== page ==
So Blair Witch primes us with information that someone drowned in the river due to what witnesses said was a white hand pulling the victim into the water. Then our group of stupid, stupid people starts crossing the river.
Ashley’s foot gets cut. Then weird stuff happens.
There are a few main details we should look at when talking about Ashley’s injury.
1. It happened in a river that’s maybe haunted
2. It happened in a river where we’re told there are leeches (thanks for reminding me, Habacuc Martinez)
3. We hear this unrealistic snapping sound
4. The thing in her foot moves into her leg
5. When she pulls the thing out it sort of looks like a centipede, like frayed rope, or plant-based
Now, Barrett and Wingard (writer/director) could have a perfect explanation of what this thing was and what it represented and how it ties into the lore of the Blair Witch. But we as viewers aren’t really privy to that information.
All we see is that Ashley’s injury has her close to death, then she removes a single thing, then she’s climbing trees like nothing ever happened to her, then she’s stolen by the witch. What ultimately ends up happening to her has no connection to her injury. She could have been doing anything else and still suffered the same fate.
According to Matt Patches at Thrillist:
Here’s where I extrapolate from Barrett’s teases based on gut feelings: Ashley is slowly turning into one of the Blair Witch stick figures. Lane reveals early on that there’s more to the Elly Kedward story than we previously realized; she wasn’t simply burned alive. The original Blair townfolk strapped her to a homemade vice, stretching her out into a shape resembling the “stick figures.” At the end of the movie, we see a tree-like creature running amok in Rustin Parr’s cabin. That’s not the “Blair Witch,” Barrett confirms, or Groot from Guardians of the Galaxy. It’s Elly Kedward, now made of branches. We see hints that Ashley’s suffering the same fate, including above, when she yanks bark out of her slashed calf. If she survived the movie (death didn’t stand in Elly’s way, after all) it’s likely she’ll complete her transformation and become one of the Black Hills’ living plants.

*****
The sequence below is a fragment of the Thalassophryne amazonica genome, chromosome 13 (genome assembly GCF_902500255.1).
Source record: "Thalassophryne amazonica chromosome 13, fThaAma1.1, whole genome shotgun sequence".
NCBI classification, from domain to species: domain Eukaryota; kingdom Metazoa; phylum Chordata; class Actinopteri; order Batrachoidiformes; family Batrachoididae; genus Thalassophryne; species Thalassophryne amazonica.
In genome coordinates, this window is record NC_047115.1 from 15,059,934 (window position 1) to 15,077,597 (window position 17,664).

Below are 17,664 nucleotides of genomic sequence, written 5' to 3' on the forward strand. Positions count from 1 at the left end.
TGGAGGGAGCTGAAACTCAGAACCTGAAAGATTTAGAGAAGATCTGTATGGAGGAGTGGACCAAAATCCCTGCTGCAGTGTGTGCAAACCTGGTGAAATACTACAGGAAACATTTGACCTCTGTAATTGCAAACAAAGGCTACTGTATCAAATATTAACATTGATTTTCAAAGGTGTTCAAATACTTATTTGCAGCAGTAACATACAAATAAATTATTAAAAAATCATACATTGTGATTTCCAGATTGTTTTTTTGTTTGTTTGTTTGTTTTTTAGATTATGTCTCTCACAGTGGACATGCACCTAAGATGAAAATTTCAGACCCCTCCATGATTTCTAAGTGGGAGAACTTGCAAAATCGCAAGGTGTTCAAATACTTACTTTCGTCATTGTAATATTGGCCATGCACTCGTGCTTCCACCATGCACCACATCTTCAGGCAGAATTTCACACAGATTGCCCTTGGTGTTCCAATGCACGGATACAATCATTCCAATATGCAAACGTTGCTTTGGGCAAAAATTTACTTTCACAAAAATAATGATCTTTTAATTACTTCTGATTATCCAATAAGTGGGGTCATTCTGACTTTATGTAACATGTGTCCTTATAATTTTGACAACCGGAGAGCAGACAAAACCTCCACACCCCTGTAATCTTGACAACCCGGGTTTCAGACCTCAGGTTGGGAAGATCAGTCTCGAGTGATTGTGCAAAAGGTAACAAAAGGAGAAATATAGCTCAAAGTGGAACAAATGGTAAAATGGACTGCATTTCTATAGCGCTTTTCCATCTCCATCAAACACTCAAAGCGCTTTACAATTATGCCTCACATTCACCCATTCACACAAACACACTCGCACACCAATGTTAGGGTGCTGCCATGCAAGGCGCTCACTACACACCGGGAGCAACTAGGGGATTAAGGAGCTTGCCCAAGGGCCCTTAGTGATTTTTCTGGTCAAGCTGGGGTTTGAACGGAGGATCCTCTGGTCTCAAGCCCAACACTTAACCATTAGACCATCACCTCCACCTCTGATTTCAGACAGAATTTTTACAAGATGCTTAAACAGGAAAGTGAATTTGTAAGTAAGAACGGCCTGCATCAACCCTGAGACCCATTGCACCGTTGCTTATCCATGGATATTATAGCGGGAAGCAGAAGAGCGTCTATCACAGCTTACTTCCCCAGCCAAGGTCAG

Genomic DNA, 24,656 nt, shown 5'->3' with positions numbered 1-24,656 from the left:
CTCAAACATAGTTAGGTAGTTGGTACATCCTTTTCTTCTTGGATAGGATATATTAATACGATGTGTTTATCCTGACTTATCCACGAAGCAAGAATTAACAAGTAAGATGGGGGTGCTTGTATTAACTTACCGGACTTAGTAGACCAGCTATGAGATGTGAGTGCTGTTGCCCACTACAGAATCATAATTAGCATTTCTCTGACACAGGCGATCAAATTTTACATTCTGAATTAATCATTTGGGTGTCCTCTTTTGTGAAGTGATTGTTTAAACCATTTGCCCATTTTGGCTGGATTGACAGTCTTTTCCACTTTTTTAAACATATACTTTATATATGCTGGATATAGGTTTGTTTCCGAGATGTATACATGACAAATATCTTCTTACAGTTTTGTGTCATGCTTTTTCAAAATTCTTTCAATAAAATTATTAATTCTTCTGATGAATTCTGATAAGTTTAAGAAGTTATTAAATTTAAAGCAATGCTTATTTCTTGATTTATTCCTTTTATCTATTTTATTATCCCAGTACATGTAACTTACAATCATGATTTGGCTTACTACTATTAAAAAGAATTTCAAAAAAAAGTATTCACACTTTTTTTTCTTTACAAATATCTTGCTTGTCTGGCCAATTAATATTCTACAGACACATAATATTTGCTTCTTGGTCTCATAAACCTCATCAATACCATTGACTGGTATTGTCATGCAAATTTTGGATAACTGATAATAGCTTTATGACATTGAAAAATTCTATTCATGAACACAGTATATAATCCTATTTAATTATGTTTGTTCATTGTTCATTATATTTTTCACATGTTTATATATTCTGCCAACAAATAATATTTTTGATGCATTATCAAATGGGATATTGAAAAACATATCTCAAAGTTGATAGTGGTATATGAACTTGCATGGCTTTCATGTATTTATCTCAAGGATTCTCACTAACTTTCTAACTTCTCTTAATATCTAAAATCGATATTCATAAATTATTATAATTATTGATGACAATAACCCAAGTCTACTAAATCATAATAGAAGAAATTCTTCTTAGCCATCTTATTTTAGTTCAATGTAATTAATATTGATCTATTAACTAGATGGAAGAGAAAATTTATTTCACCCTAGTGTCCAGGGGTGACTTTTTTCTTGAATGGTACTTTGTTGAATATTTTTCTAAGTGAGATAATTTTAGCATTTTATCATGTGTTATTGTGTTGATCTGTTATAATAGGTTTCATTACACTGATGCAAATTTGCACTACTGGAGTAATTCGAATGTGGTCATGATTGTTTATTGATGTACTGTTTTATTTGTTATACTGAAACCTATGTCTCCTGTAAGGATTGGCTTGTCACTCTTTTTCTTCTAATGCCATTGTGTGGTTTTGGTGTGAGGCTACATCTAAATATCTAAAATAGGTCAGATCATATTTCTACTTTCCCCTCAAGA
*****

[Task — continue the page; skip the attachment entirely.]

According to the lore Elly Kedward IS the Blair Witch. So is Patches saying Barrett confirmed that Kedward and the Witch are two different entities? That could fit into the theory that the Witch isn’t the main source of what’s happening but aliens are.
Witch or aliens, neither really helps us with Ashley’s leg.
At its best, Ashley’s leg hints at a mutation subplot that’s totally unexplored in Blair Witch. Ideally, we would have seen her become a tree, or a stick figure as Patches thought, or another figure just like the Witch (who maybe isn’t the Witch)? Even then, it would have been kicked off from a river injury that was foreshadowed by a story about drowning. That’s not really what anyone would describe as “elegant” or “a logical progression”.
At worst, Ashley’s leg is a thrown-in subplot to have a moment of slow-burn, ew-that’s-gross body horror that the movie would otherwise lack. Which makes the whole thing a means of checking-off some horror genre trope, rather than anything meaningful to the plot, a subplot, or themes.
Personally, on first viewing I thought what she pulled out was a centipede creature and that made no sense to me. But the snapping sounds we heard would resonate with the tree snapping sounds we heard throughout the film. So I can see how that sonic match would then hint at some sort of tree transformation. Especially with the movement up her body, and the supernatural river (sigh). However, these elements are so minimally built upon and add up to nothing that the payoff seems confusing for audiences rather than meaningful. Why have her cut in the river and not by a thorn or branch, something actually…woodsy?
The film also complicated matters by mentioning the river had leeches. Audiences don’t really expect a line like that to be throwaway. So when Ashley has something in her foot, we think, “Is that a leech or something leech-like?” When she eventually pulls the thing out of her leg, we’ve been primed to see it as a creature moreso than twine or tree-related. That’s simple human psychology.
Ultimately, I wish they wouldn’t have been cute or coy. Just give me that moment where roots erupted from her foot, then from her thigh, then from her stomach, then out her mouth and eyes.
Side note: Perhaps the weirdest thing is that James, the EMT, does such an awful job taking care of his friend. He barely wraps her foot. He doesn’t check on her. When he’s told something in her foot moved, he doesn’t seem worried at all. Granted, there’s a lot of terrifying things going on. But given that his profession is medical care you would think he’d be sensitive to fever/delirium/blood loss/unexplainable movement/etc.